By Sarah Ell
This year's Pasifika Festival at Western Springs will celebrate not only the vibrant cultures that enrich Aotearoa today, but also the visit of a significant Polynesian figure two and a half centuries ago.
While traditional histories have focused on the arrival of Captain James Cook and his band of British sailors and gentlemen in 1769, this year's Tuia — Encounters 250 commemorations will also celebrate the contribution of Tahitian priest and navigator Tupaia. He joined Cook's expedition into southern seas after the British party visited his homeland, and his dialect was close enough to te reo Māori to enable him to act as a vital interpreter and intermediary between Cook's men and the tangata whenua — perhaps saving lives on both sides.
At this year's Pasifika Festival, the Tahitian village will have a range of performances and displays to acknowledge Tupaia's visit. ATEED's Head of Major Events Stuart Turner says the festival underscores the importance of the long-standing relationship between Aotearoa and the Pacific Islands.
"The festival brings together thousands of people to learn about and celebrate Pasifika culture in the world's largest Polynesian city. Pasifika is a reflection of our multi-cultural region, highlighting our important Polynesian heritage as well as strengthening our identity as an exciting, cultural destination."
For many iwi around the country, Tupaia is a key figure in the story of the first encounters between local Māori and Europeans. Sociologist, tour guide and local history expert Anne McGuire of Te Aitanga-a-Hauiti, who lives at Ūawa (Tolaga Bay), north of Gisborne, says the Tahitian was considered much more important than Cook to her ancestors. Tupaia was originally from Raiatea in the Society Islands, considered to be the ancestral Māori homeland Hawaiki, which McGuire says "would have made him immensely important and given him ariki status as far as our people were concerned."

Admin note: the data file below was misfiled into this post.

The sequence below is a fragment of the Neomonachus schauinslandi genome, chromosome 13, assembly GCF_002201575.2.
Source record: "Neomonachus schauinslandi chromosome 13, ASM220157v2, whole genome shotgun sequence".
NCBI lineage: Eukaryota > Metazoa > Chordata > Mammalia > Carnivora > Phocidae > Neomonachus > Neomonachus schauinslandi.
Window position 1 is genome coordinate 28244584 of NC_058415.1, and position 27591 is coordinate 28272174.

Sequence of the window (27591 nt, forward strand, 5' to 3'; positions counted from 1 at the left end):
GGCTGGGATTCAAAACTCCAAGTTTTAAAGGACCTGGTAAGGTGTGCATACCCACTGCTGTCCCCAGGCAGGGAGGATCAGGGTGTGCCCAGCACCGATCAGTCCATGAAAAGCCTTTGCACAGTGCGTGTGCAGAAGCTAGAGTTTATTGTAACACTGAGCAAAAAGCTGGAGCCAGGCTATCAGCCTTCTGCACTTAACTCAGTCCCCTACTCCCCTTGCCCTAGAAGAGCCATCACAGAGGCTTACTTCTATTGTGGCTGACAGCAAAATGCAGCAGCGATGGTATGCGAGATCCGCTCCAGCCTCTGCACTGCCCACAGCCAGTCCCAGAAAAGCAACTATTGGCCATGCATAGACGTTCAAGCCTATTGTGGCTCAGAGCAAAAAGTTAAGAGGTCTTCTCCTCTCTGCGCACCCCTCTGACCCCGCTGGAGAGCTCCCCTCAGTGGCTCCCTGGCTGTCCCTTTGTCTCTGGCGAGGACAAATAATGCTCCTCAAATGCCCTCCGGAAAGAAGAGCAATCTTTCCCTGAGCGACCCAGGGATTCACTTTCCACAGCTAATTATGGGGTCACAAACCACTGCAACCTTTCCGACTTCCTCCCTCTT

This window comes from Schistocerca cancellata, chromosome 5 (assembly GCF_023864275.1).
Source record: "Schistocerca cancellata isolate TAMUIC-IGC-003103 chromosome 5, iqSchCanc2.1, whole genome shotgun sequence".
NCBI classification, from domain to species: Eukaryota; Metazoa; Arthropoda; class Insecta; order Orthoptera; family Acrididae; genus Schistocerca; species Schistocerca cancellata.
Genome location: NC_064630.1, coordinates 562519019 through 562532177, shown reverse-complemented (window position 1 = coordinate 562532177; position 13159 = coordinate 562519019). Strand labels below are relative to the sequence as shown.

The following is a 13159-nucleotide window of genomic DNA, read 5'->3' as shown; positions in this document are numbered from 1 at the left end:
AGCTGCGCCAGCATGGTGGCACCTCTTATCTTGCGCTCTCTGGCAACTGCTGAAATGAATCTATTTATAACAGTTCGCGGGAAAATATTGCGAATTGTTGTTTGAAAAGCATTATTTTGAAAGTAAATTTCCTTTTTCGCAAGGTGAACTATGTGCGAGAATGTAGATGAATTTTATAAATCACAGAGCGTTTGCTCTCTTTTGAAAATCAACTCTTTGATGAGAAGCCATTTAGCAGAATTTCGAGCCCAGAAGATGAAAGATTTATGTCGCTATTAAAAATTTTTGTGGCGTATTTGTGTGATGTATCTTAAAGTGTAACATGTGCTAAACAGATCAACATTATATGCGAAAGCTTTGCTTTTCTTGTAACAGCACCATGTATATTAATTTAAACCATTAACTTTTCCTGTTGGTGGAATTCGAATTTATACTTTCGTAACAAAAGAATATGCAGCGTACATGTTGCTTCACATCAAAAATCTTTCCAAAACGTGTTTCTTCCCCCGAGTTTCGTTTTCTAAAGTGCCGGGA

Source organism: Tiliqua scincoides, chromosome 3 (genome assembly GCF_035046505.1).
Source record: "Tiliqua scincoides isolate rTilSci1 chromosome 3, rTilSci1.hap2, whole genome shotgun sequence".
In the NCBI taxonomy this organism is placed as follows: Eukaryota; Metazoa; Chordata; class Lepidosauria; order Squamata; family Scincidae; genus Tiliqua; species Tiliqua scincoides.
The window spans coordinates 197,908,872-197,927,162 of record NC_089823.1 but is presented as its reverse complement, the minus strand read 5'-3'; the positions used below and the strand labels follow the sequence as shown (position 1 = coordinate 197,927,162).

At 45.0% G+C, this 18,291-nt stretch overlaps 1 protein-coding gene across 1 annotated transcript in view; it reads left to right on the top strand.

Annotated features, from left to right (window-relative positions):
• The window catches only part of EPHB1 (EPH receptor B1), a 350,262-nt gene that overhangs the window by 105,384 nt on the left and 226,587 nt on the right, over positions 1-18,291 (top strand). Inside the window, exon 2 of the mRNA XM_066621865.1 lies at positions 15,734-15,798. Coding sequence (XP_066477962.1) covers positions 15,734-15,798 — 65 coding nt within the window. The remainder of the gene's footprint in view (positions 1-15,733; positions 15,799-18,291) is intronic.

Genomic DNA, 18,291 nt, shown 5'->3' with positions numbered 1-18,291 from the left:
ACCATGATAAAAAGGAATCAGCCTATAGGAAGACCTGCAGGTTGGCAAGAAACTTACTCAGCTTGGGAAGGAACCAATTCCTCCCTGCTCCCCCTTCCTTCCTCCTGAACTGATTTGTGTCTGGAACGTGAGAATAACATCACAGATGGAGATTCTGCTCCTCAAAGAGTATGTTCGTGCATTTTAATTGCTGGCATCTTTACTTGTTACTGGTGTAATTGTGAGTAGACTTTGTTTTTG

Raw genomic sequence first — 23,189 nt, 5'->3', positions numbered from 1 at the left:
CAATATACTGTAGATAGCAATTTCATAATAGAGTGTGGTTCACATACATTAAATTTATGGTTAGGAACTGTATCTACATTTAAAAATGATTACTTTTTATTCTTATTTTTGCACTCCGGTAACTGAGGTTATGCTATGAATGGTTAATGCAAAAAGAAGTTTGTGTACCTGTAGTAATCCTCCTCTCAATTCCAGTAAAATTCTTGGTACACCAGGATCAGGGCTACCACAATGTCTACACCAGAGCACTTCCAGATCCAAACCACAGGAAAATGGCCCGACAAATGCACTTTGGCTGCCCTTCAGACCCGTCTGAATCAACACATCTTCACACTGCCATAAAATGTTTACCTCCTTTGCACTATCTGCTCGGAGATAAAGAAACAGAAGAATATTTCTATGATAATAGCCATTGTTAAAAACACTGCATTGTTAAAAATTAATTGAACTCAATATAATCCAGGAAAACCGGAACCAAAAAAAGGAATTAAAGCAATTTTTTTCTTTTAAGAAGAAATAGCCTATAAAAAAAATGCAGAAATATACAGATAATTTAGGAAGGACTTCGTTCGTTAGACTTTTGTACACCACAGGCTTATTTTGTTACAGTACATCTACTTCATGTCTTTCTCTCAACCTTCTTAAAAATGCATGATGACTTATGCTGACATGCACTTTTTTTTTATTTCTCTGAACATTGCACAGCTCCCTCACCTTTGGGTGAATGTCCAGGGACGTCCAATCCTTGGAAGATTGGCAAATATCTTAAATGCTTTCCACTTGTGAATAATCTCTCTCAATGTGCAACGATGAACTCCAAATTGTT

"For our own people, it was about the fact that he could speak their language. They understood him, and he understood them. It was obvious that he came from their homeland," she says. "For them, it was like catching up — what's been happening back there, this is what we're doing here. It was an exchange of information for them."
Oral history traditions of the Endeavour's visit to Ūawa in 1769 highlight Tupaia's role as a communicator, and demonstrate highly how he was esteemed. McGuire says that while the stories handed down to her from her grandparents mention the activities of the scientists and artists of the expedition, "Tupaia is the only person they mention by name. They saw him as the chief of the boat, the big boss — and of course they would think he was the boss: he was the one doing the talking. And he didn't do anything to correct that thinking — to me that's typical Polynesian humour."
Accordingly, Tupaia was treated with great respect and taken to a special cave to sleep in at Opoutama, now also known as Cook's Cove.
"He didn't go back to the ship when it was anchored in the bay — he stayed on land and talked to the people and slept in the cave," McGuire says. "The people also made him a bath house. He complained about the British sailors being dirty and smelly, so they opened a spring and made him a place where he could have a bath."
The memory of Tupaia's visit was still strong when four years later, in November 1773, Captain Tobias Furneaux of Cook's second Pacific expedition arrived at Tolaga Bay, his ship in need of repairs and his men of R and R. When the local people asked after Tupaia and were told of his death in Batavia (Jakarta) on the way to England in 1770, they mourned his passing.
When working with the team making documentary series Uncharted, with Sam Neill, McGuire discovered that Furneaux had recorded details of this event in his journals.
"I was telling Sam [Neill] that our people had held a funeral service for Tupaia to farewell him, because that was our oral history. I'd never read any of Furneaux's journals, but the director had read them and showed me the entry where Furneaux had recorded the lament they sang, using phonetics.
"That was a really uplifting find for me, because I had heard this story from my grandparents, but to actually read it was so validating of our oral history. . . To find entries from that time reporting exactly what we've always been told is absolutely fantastic."
The Uncharted series featuring Tupaia is part of a growth in interest in the Tahitian's critical role in early contact, which was reignited by the earlier Maori Television documentary Tupaia's Story, made by film-maker Lala Rolls and released in 2016.
"That was when people started to realise how important a role he played in Cook's New Zealand visit, because of his ability to communicate in the language of the Māori. Otherwise I think Cook would have been killed long before Hawaii on his third voyage," McGuire says. "The significance of it was that Cook was able to go on and have those three voyages and map the world. Imagine how much longer it would have taken had he not been able to do that."
Pasifika Festival is a free, family-friendly Auckland Council event taking place at Auckland's Western Springs, on Saturday, March 23, 9am-7pm and Sunday, March 24, 10am-4pm.